exploring with a camera: visual contrast

a repost by kat of The Kat Eye View of the World



One of the best tools a photographer has to create a powerful photograph is contrast. For this exploration, I’m going to define Visual Contrast as the inclusion of contrast in the elements of a photograph that leads to a higher impact. The first thing that comes to mind for me when I think “contrast” and “photograph” together is contrast in light/dark. Here’s an example:



In our study of light and exposure as photographers, this is an obvious kind of contrast. Our camera, which has a limited dynamic range (range between light and dark) compared to our eyes, almost creates this type of contrast for us. For this theme, let’s look beyond light/dark contrast into other types of contrast that are more subtle but just as powerful for creating images.
The idea for this theme comes from Michael Freeman’s The Photographer’s Eye. In this book, he refers to a list of contrasts created by Johannes Itten, a Swiss painter and teacher at the Bauhaus school in the early 1900’s. Itten developed some revolutionary ways of looking at basic artistic concepts as part of his “preliminary course” on art. Using contrasts to create interesting compositions was one of his ideas. While these contrasts were original intended for painters and other fine arts of that time, they work just as well for photographers today.
Here is the list of contrasts that Freeman shares in his book and also in this post if you would like to read a bit more:
point / line
area / line
area / body
line / body
plane / volume
large / small
high / low
smooth / rough
long / short
hard / soft
broad / narrow
still / moving
thick / thin
light / heavy
light / dark
transparent / opaque
black / white
continuous / intermittent
much / little
liquid / solid
straight / curved
sweet / sour
pointed / blunt
strong / weak
horizontal / vertical
loud / soft
diagonal / circular
delicate / brash (added from Freeman’s examples in the book)
After playing with this concept, I also added a few of my own:
old / new or young
bright / neutral
natural / man-made
What other contrasts can you think of? Leave a note in the comments if you have something to add to the list.
Now that you have the list, let’s look at some examples of contrast in my photographs…
Large / Small
This photo is one of my favorites of my son’s early years. It’s one of the few prints from my film days I actually have here in Italy, and I was happy I had it available to share with you for this theme.  I love the large/small contrast between the hands of my husband and son. There is also a parallel old/young contrast in this image.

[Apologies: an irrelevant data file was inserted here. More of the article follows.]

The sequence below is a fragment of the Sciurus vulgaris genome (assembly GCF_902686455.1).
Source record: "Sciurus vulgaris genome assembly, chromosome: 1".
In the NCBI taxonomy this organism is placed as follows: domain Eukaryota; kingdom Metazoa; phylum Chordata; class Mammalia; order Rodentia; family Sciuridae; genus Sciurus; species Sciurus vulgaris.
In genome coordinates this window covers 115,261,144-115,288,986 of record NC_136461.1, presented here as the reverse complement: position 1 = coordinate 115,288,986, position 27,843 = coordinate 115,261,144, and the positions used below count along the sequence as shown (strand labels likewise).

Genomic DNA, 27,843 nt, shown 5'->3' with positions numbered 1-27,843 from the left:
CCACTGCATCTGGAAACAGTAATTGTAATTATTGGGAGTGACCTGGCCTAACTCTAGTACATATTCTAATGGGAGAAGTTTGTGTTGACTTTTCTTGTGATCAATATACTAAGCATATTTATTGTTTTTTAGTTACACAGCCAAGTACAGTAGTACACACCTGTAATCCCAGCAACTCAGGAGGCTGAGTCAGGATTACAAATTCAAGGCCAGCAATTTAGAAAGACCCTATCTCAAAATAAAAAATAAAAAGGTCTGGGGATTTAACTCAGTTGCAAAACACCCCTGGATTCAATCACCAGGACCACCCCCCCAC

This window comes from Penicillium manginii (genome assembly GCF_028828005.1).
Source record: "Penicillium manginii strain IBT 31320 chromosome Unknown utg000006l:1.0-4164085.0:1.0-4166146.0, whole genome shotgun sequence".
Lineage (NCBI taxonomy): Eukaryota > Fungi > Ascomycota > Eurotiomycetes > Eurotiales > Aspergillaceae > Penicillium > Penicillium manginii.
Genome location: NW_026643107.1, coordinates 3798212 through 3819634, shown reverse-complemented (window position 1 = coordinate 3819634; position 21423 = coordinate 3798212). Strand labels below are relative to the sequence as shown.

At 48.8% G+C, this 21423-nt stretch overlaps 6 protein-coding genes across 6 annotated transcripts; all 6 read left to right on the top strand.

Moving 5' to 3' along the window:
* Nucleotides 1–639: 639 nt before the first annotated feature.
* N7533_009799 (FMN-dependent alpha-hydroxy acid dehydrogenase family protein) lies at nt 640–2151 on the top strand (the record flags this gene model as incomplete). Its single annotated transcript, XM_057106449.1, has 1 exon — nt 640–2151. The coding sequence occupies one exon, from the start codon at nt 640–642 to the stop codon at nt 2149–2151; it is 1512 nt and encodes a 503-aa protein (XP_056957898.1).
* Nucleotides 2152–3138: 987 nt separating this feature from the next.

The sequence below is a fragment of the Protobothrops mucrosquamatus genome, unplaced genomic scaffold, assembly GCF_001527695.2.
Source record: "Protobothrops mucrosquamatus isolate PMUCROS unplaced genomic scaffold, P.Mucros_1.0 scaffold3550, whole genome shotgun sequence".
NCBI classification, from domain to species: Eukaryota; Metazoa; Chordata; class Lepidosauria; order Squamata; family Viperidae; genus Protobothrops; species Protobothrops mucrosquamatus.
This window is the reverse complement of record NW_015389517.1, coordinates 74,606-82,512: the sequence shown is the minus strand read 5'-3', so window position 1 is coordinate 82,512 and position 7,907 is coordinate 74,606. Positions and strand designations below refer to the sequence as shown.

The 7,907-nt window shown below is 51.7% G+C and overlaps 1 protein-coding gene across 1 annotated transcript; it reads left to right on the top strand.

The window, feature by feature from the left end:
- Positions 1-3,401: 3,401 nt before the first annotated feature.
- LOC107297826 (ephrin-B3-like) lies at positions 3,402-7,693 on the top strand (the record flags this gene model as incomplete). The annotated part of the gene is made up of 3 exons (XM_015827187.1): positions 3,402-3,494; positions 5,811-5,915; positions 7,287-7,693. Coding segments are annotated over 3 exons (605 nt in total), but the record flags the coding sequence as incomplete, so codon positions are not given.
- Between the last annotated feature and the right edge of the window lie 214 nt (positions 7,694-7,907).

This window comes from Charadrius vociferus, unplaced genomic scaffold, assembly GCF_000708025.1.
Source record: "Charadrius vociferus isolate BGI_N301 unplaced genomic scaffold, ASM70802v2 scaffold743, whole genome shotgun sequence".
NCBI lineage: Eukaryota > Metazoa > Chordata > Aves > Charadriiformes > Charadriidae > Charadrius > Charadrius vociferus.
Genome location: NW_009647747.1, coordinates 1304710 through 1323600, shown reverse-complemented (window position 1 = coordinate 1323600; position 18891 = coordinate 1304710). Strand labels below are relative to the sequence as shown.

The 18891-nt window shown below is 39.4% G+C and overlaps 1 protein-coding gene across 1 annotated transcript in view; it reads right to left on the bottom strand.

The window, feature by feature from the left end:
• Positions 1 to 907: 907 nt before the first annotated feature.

Old / New
Our travels around Europe have provided us with plenty of examples of contrast between old and new. This image of a Roman theater at the foot of the Acropolis in Athens is an especially clear example of old/new. Millenia old ruins against the backdrop of a large, modern city. Quite a contrast.


Natural / Man-Made
Along with old/new, visits to ruins can give a great contrast between natural and man-made. I love showing decaying ruins along with thriving nature. It makes quite a commentary on the permanence of what we create in the larger scheme, doesn’t it? The opening photograph of the poppies and the Greek ruins at the Acropolis, and this image of a blooming tree by the Roman ruins of Ostia Antica near Rome are good examples.
Hard / Soft


The hard, rocky pavement contrasts dramatically with the soft leaf in this image. The image also includes the contrasts of  many/few and bright/neutral color.


Bright / Neutral


Just being back from Greece, you didn’t think I could go a day without showing some white and blue, did you? The bright blue pot against the neutral white background is a strong contrast of color. The popular technique of a black and white image with selective color showing takes advantage of this type of color contrast. This image also includes contrasts in smooth and rough textures.



Curved / Straight


The straight, geometric lines of the floor contrast with the gentle curves in the walls in this image from Barcelona. The contrast is further enhanced by the softer, underfined edges on the curves versus the very hard and defined edges of the lines in the floor.
Smooth / Rough


The variation in textures is the main contrast in this photograph from Burano. The contrast created by light/dark also helps define the edges and separate the different textures.


That’s enough examples to get you started! I was actually surprised at how many I came up with, once I started looking. Take a look through your archive or go out with your camera and see how many contrasts you can find. Want to share what you find? I have a link party going on my blog right now for this topic. I would love for you to join in!

repost by kat of The Kat Eye View of the World

If you would like to provide a post for this series, please contact mortalmuses9 [at] gmail.com